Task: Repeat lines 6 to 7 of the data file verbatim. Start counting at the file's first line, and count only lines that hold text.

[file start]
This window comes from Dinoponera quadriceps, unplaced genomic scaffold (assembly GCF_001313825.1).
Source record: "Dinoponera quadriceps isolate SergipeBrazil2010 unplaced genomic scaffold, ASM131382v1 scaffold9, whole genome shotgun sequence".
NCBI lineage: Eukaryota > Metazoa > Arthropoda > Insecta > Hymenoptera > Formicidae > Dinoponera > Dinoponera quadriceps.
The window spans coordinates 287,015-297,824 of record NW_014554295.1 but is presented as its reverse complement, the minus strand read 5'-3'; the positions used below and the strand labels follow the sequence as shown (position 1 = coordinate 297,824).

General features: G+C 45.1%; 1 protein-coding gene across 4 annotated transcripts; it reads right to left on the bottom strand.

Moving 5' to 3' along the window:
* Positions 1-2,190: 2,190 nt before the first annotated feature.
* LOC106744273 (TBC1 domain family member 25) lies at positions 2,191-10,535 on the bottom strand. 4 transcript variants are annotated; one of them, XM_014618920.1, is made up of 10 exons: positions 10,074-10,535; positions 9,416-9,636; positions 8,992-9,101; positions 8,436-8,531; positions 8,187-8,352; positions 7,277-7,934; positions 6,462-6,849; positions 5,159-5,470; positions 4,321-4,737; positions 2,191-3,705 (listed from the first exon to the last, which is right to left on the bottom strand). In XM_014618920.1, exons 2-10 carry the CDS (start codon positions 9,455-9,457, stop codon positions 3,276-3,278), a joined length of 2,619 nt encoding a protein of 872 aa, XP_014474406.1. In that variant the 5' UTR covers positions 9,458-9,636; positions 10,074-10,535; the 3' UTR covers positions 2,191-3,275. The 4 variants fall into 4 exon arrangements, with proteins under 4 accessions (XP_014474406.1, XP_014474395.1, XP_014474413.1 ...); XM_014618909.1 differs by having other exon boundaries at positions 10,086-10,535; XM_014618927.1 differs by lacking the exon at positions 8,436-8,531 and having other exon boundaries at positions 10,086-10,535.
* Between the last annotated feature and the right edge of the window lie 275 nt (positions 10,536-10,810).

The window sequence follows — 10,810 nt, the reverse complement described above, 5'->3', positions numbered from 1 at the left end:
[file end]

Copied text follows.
Moving 5' to 3' along the window:
* Positions 1-2,190: 2,190 nt before the first annotated feature.